Friday, 16 May 2014

Kindle Ninja Review: RAVE REVIEWS BOOK CLUB Edition #7

Kindle Ninja Review Edition #7  featuring The Reunion, Dangled Carat, and It Lives In the Basement



4 / 5 ★★★★

The first chapter of the book introduces the characters – a whole lot of them. Although author A.A. Pencil created quite an ensemble, it’s a struggle to remember them all (but this is more of a reader’s shortcoming rather than a story flaw).

It’s a bit of a slow start, but the personality clashes and banters are enough to keep my interest. It’s not established who the core characters are so you’d be in the dark about 90% of the time, which means you’re speculating most of the time (a good thing!).

What started as shallow bickerings and embarrassing trips down memory lane, quickly turned into a gruesome murder spree from an unknown assailant. And this is where it gets maddeningly twisted. It’s reminiscent of slasher films of decades past, but more violent and bizarre. 

What’s really good about this book is that you will never get close to figuring “it” out – which really messes you up a little bit.

The events that lead up to the final scene cleverly tie up loose ends, but it was rather lengthy that it almost loses the momentum it had going.The ending is quite unexpected and  destroys all my theories.

You might need therapy after reading.


A.A. Pencil is a member of Rave Reviews Book Club.

The Reunion is the club's Book of the Month (May)


***

5 / 5 ★★★★


In Dangled Carat by Hilary Grossman, we pretty much know where the story is heading because that’s the build-up (see the subtitle/blurb). This leaves us to expect more from the beginning and the middle part, which is tricky for a story based on real events. We can’t expect more from something that has already happened. It’s just not fair to do so.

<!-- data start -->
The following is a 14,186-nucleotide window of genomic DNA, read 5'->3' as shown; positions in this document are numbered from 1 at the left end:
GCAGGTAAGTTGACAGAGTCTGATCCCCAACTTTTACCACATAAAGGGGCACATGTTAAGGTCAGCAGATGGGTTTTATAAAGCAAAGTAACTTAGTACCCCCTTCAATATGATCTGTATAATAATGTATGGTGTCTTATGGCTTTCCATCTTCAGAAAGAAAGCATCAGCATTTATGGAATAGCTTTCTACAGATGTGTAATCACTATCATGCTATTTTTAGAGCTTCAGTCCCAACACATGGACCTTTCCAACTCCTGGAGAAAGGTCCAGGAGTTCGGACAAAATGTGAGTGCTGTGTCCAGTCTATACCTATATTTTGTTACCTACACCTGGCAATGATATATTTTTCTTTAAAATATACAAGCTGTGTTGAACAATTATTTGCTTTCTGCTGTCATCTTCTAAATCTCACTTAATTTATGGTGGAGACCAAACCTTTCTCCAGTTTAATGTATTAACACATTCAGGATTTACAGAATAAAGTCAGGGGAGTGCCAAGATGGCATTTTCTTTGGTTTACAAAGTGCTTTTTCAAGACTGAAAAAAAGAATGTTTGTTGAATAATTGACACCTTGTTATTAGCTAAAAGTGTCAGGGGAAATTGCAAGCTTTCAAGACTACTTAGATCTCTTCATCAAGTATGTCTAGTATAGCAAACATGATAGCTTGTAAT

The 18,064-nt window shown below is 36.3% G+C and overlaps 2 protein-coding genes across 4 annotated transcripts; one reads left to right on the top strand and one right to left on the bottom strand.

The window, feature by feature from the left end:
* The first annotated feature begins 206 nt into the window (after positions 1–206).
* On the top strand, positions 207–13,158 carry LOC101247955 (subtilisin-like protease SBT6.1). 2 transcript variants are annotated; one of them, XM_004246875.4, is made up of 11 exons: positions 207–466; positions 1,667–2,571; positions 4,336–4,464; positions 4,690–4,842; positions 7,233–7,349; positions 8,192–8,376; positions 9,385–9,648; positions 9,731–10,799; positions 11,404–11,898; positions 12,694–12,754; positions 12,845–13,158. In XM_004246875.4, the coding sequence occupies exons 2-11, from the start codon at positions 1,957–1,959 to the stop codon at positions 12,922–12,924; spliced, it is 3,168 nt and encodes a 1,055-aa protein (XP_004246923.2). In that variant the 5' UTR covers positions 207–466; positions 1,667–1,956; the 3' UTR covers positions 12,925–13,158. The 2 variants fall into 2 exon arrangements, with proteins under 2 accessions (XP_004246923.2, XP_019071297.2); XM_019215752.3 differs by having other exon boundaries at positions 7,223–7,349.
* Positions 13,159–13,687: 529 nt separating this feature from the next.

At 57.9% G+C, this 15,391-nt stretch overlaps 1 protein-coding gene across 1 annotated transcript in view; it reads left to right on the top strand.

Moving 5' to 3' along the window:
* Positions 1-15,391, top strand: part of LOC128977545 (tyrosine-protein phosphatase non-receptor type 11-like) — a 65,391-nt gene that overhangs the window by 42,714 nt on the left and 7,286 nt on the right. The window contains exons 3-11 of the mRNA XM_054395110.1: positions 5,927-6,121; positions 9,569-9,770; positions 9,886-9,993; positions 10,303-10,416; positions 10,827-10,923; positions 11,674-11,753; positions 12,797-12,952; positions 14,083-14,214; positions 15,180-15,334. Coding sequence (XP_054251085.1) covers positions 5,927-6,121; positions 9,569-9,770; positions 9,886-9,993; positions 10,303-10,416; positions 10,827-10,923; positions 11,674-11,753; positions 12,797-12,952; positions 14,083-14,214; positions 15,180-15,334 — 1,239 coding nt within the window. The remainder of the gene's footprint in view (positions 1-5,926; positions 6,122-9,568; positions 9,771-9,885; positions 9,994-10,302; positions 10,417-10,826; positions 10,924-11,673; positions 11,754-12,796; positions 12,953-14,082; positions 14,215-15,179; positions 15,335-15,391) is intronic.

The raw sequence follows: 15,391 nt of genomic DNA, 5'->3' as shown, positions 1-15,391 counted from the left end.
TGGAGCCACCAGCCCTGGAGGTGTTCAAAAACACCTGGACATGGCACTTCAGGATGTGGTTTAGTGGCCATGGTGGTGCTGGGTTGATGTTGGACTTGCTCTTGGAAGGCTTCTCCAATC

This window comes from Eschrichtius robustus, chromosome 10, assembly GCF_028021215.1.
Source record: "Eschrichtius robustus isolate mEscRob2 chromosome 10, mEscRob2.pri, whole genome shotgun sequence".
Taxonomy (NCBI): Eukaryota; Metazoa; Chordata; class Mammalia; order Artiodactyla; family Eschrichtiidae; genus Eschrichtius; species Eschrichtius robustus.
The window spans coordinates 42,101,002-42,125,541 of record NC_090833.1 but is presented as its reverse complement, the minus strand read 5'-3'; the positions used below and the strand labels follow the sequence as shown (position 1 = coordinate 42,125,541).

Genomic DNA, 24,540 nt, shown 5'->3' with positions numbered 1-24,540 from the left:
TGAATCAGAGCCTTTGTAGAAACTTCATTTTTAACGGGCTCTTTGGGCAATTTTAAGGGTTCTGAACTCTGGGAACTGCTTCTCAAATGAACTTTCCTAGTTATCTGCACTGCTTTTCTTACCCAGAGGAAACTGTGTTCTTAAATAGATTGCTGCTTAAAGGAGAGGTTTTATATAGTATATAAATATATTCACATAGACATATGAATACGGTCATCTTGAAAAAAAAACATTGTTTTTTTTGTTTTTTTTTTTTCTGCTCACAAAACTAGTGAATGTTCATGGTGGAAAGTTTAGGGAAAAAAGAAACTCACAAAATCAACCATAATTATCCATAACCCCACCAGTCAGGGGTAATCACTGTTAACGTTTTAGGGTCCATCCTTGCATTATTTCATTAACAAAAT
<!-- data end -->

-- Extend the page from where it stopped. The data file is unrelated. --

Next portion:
The beginning is delightful because the conflict is established in a very restrained manner, then it slowly builds up until the conflict is strong enough that it can no longer be ignored, thereby causing chaos in the lives of Hilary and Marc. As the tension rises, all I wanted to know was how Hilary did it - how she converted the commitment-phobic Marc into a doting husband. Because that's all there is to it, really. But as the story moves along, I begin to care about Hilary's feelings. welfare, and state of mind.  And her mother too!

I have to praise the narrative structure because it feels like you’re part of the story, witnessing how their love evolved and progressed through the years.

The story is straightforward and rather predictable in some parts, but it never really weakens. 


Hilary Grossman is a member of the Rave Reviews Book Club.



***

5 / 5 ★★★★



 ‘It Lives in the Basement’ by Sahara Foley takes me back to the time when horror stories were all about creatures and monsters that go bump in the night. They don’t necessarily have to emerge from their dwelling, but the thought of their existence was enough to terrify.

The story begins (quite somberly) when the police investigates a case of missing persons and cats, believed to be killed without a trace. Lieutenant Flynn finds some clues from a written account of the male victim, pointing to a creature that lives in the basement.

The story has two distinct parts presented 4 years apart. At first, it feels disjointed, but as the story moves along, the link is revealed. And the mythical creature finally gets a name – Tescara.

The author masterfully describes how the Tescara attacks its prey, enough to instill fear and terror. The sheer power of the creature can only mean a brutal end to its victims.

This is the kind of storytelling that works because the author is a skillful wordsmith. He/She can be very subtle with words, but can easily shift gears and be very disgustingly graphic (perfect for this kind of story!).

The ending ends with a bang, but leaves the possibilities open.


Sahara Foley is a member of the Rave Reviews Book Club.

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